I think the radicalization conclusion was talked about in Human Compatible, but now I'm not too sure.
Thanks for the correction!
If someone was to make the case that:
1) It used to radicalize people
2) And that it doesn't now
then the paper appears to be an argument for 2.*
*I haven't read it, maybe someone came to a different conclusion after reading it closely. Perhaps, the algorithm tends to push people a little bit towards reinforcing their beliefs. Or, it's not the algorithm - people just search for stuff in ways that do that. I could also come up with a more complicated explanation - the algorithm points people towards 'mainstream' stuff more, but that tends to cover current events. Theory, the past (and the future), or just, more specific coverage might be done more by, if not smaller channels, then by people who know more. If someone has studied Marx are they more likely to be a fan?** Or does a little knowledge have more of an effect in that regard, and people who have studied more recognize more people that collectively had broad influence over time, and the nuance of their disagreements, and practice versus theory?
**If so, then when people look up his stuff on youtube, maybe they're getting a different picture, and exposed to a different viewpoint.
As epistemic learned helplessness is a thing, this will not actually work on most people.
Furthermore, your idea that fanatics can be convinced to give up resources pretty much requires fanatics. Normal people won't behave this way.
The problem is that normal people very often give up collective resources to look good. They just don't give up their personal resources. For the AI, the former is sufficient.
The scenario requires not only that they give them up, but that they give them up on a very immediate basis, which is less likely.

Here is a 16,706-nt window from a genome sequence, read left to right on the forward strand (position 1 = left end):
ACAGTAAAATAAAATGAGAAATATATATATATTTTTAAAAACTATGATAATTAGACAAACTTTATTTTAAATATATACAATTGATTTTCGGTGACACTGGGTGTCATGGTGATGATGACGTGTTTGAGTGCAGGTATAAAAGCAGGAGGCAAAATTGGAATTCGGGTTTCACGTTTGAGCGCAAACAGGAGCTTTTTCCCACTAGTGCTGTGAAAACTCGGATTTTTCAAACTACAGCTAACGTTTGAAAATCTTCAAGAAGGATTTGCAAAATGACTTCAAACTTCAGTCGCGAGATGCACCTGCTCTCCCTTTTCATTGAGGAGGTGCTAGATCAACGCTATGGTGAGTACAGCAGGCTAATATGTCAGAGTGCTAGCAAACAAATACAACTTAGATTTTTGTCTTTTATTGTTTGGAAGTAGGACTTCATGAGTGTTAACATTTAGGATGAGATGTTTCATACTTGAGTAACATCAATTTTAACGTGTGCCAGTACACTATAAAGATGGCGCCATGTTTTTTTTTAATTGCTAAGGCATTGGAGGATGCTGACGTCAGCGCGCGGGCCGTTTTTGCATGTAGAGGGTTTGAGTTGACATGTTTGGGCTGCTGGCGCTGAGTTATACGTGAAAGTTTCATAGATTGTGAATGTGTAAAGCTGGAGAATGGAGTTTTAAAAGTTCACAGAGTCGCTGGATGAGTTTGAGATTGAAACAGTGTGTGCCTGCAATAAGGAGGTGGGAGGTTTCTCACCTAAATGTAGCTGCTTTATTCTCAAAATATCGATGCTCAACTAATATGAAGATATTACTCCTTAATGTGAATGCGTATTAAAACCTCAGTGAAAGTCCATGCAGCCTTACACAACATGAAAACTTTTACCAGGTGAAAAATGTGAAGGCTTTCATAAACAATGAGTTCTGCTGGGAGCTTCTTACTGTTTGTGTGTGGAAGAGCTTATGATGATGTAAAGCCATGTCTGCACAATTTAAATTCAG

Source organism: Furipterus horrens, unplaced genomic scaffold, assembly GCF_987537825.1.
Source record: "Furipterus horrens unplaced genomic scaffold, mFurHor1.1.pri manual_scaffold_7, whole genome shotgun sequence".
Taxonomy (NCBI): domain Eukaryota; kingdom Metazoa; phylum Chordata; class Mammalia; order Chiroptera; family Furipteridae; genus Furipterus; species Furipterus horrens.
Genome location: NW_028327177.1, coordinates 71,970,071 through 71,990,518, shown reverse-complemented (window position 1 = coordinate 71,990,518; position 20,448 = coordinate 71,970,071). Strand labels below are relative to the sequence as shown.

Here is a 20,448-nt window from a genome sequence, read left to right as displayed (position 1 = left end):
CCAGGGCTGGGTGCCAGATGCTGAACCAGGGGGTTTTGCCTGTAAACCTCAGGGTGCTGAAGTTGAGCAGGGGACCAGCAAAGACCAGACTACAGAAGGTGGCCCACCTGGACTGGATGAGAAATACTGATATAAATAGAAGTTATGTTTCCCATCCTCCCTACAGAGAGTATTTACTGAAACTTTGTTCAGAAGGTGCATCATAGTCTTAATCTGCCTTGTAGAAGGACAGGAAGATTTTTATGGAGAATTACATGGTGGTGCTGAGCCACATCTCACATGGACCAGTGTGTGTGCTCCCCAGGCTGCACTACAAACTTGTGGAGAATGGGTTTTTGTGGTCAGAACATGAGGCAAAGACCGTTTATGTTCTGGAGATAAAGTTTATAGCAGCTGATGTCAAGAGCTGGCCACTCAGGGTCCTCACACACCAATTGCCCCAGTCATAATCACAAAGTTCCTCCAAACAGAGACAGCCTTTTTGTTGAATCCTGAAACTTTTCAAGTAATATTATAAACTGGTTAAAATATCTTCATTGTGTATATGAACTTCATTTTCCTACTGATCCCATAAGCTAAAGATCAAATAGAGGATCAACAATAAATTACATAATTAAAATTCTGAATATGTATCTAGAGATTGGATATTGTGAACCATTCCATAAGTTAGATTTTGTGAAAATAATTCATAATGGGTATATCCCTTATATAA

The argument is that the AI will be able to create fanatics, a claim you should update in favor of given the known “success” of the YouTube algorithm at passing relaxed versions of this benchmark, and the probable “success” of many other arguments on the internet which radicalize portions of the population.
Humans are easiest hackable through their emotions, not logic. Get someone sufficiently angry, sad or happy, and they would do a lot of stuff they normally wouldn't. It's not about being convincing, it's about getting someone out of equilibrium.
Often the most convincing arguments are those which cause one to feel strong emotions. This seems consistent with my argument above.
I am skeptical that boxing is a workable strategy long-term, but a competent organization committed to boxing as a strategy will not allow those with the power to unbox the AI to communicate with the AI. Thus, issues of this nature should not arise.
Why specify "nonconsequentialist"? I expect consequentialist arguments to be workable as well.
At any rate, here's one approach that might work for some AI safety advocates:
You are correct. I didn’t mean to imply consequentialist moralities are safe, or that you can’t be convinced of false things by the AI. Just that non-consequentialist moralities seemed a large target for these attacks.
Suppose there was such a consequentialist philosophy. Would it turn out to be correct, or incorrect?
I don’t think I understand the question. Probably not, since the space of such philosophies is very large.
This seems like a straw-non-consequentialist to me. You could also just as easily make an argument were a pure utilitarian would allow an AI out of the box whereas a Kantian would not.
Non-consequentialism is a class of philosophies, of many, which are prone to such tricks. I do not think this is the way an AI will convince someone to let it out of the box. The point was to demonstrate a potential avenue of attack the AI could use. Perhaps I should have made this more clear.